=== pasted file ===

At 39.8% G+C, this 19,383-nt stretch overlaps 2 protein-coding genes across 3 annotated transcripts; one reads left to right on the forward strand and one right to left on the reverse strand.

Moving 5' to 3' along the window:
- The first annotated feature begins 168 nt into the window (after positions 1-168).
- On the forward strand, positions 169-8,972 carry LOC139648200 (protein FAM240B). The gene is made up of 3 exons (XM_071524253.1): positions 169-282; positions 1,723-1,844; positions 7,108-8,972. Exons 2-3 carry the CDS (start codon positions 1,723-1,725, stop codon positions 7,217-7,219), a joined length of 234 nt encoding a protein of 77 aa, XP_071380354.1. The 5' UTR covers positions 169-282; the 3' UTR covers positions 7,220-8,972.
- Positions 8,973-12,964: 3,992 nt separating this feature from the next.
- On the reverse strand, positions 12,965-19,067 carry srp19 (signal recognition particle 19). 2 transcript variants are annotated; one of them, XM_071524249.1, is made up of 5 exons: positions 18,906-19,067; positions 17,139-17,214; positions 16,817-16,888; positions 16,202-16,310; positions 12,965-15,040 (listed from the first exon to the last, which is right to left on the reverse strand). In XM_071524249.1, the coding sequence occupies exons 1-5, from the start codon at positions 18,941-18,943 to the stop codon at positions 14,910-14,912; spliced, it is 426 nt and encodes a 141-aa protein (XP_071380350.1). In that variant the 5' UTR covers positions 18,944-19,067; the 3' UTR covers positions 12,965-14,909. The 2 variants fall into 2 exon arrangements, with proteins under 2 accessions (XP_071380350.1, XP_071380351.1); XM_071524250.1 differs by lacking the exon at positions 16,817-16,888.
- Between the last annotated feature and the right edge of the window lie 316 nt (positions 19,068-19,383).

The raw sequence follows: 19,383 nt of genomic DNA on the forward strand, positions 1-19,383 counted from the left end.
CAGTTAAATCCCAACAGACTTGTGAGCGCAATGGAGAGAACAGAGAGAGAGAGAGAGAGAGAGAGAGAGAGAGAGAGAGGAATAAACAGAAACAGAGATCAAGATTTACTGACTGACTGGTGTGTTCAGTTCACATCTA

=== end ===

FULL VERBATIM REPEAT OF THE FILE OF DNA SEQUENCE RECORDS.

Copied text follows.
At 39.8% G+C, this 19,383-nt stretch overlaps 2 protein-coding genes across 3 annotated transcripts; one reads left to right on the forward strand and one right to left on the reverse strand.

Moving 5' to 3' along the window:
- The first annotated feature begins 168 nt into the window (after positions 1-168).
- On the forward strand, positions 169-8,972 carry LOC139648200 (protein FAM240B). The gene is made up of 3 exons (XM_071524253.1): positions 169-282; positions 1,723-1,844; positions 7,108-8,972. Exons 2-3 carry the CDS (start codon positions 1,723-1,725, stop codon positions 7,217-7,219), a joined length of 234 nt encoding a protein of 77 aa, XP_071380354.1. The 5' UTR covers positions 169-282; the 3' UTR covers positions 7,220-8,972.
- Positions 8,973-12,964: 3,992 nt separating this feature from the next.
- On the reverse strand, positions 12,965-19,067 carry srp19 (signal recognition particle 19). 2 transcript variants are annotated; one of them, XM_071524249.1, is made up of 5 exons: positions 18,906-19,067; positions 17,139-17,214; positions 16,817-16,888; positions 16,202-16,310; positions 12,965-15,040 (listed from the first exon to the last, which is right to left on the reverse strand). In XM_071524249.1, the coding sequence occupies exons 1-5, from the start codon at positions 18,941-18,943 to the stop codon at positions 14,910-14,912; spliced, it is 426 nt and encodes a 141-aa protein (XP_071380350.1). In that variant the 5' UTR covers positions 18,944-19,067; the 3' UTR covers positions 12,965-14,909. The 2 variants fall into 2 exon arrangements, with proteins under 2 accessions (XP_071380350.1, XP_071380351.1); XM_071524250.1 differs by lacking the exon at positions 16,817-16,888.
- Between the last annotated feature and the right edge of the window lie 316 nt (positions 19,068-19,383).

The raw sequence follows: 19,383 nt of genomic DNA on the forward strand, positions 1-19,383 counted from the left end.
CAGTTAAATCCCAACAGACTTGTGAGCGCAATGGAGAGAACAGAGAGAGAGAGAGAGAGAGAGAGAGAGAGAGAGAGAGGAATAAACAGAAACAGAGATCAAGATTTACTGACTGACTGGTGTGTTCAGTTCACATCTA